Capital gain treatment may depend on 'active business'

Owners of qualified small business stock, other than shareholders who are corporations, may elect to roll over capital gain from the sale of the stock.

To qualify for rollover treatment, replacement small business stock must be purchased within 60 days of the date of sale, and both corporations must be engaged in active businesses.

A recent Tax Court case (John P. Owen, et ux., et al. v. Commissioner, TC Memo 2012-21, Jan. 19, 2012) involved a transaction in which John Owen sold his stock in FFAEP, a corporation actively engaged in the business of selling prepaid legal service policies and estate planning services. Owen received about $2 million for his shares, resulting in a gain of almost $1.9 million.

Within 60 days of the sale, Owen formed J&L Gems, Inc., as a retail jewelry business and deposited the proceeds from the FFAEP sale in J&L's account. During its first six months of operation, J&L purchased 16 pieces of jewelry at a total cost of less than $150,000. For its first year of operation, the company reported six sales grossing about $12,000, and three of those sales were to friends or parties related to Owen.

Based on the facts presented, the Tax Court determined that J&L did not meet the active business requirement set forth in the tax law. The law requires at least 80 percent of the corporation's assets to be invested in the active conduct of one or more qualified trades or businesses. Only 8 percent of the amount invested was in inventory with the balance in cash. As a result, Owen was taxable on his capital gain from the sale of the FFAEP stock.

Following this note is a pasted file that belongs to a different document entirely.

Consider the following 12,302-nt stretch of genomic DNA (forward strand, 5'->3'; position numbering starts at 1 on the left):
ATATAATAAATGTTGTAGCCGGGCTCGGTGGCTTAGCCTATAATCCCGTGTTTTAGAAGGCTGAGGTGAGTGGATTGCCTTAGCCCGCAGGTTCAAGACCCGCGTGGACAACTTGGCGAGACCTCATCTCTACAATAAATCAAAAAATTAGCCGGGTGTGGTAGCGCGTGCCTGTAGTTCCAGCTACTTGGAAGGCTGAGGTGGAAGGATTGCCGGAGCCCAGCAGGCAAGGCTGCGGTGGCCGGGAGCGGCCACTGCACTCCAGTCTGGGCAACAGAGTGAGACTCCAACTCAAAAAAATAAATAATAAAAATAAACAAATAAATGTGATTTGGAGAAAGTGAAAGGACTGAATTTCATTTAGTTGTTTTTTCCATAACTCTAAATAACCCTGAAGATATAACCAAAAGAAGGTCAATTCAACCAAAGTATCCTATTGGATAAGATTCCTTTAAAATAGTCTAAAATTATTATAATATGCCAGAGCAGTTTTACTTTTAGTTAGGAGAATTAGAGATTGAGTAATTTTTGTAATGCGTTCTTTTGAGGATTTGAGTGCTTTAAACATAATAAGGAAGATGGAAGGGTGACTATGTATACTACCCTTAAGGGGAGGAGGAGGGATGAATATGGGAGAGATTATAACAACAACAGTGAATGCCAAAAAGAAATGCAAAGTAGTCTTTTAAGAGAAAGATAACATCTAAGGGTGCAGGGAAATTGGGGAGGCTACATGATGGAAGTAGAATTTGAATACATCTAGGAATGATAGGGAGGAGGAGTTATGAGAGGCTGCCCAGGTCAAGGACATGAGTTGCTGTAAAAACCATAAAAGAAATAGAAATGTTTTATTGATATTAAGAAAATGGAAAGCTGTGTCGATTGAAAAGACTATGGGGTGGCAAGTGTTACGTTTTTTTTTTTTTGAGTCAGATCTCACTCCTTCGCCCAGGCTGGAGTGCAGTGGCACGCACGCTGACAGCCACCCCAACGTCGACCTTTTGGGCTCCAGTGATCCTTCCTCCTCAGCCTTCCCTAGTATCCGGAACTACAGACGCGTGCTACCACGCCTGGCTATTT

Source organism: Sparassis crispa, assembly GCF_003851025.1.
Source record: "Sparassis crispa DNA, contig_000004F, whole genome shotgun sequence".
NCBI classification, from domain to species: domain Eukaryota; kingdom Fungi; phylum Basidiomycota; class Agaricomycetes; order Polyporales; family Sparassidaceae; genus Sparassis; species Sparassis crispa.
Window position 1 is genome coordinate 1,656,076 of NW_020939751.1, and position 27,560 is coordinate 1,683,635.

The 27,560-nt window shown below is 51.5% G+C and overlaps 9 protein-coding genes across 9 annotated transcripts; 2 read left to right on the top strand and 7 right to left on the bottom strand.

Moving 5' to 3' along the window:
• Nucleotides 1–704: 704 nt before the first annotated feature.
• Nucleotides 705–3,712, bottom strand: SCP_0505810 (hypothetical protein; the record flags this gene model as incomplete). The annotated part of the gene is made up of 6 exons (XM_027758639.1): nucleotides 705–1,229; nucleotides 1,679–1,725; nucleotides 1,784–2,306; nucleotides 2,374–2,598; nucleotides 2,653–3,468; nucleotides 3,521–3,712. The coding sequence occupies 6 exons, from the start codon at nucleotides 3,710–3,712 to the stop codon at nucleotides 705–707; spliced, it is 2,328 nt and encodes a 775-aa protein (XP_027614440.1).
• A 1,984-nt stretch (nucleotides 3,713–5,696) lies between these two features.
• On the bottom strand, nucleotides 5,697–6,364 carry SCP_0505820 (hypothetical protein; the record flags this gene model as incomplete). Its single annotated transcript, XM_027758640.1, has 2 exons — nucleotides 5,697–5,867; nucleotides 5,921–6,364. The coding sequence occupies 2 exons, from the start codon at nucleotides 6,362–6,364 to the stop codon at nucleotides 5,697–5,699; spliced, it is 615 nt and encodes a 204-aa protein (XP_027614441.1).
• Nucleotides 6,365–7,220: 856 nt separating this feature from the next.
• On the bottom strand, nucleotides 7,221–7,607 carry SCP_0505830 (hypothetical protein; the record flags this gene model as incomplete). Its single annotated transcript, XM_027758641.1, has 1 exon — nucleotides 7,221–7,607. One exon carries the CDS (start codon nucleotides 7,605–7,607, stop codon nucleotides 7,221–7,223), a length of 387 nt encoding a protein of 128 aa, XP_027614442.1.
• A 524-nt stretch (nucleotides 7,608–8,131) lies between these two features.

It was not enough for Owen to form and capitalize a new corporation during the 60-day rollover period. He also had to demonstrate that the new corporation was engaged in an active business. According to the court, having 92 percent of the corporation's assets in cash did not meet the active business requirement.

Owen was also assessed the substantial understatement of tax penalty of 20 percent. The Tax Court concluded that Owen failed to follow his tax adviser's advice.

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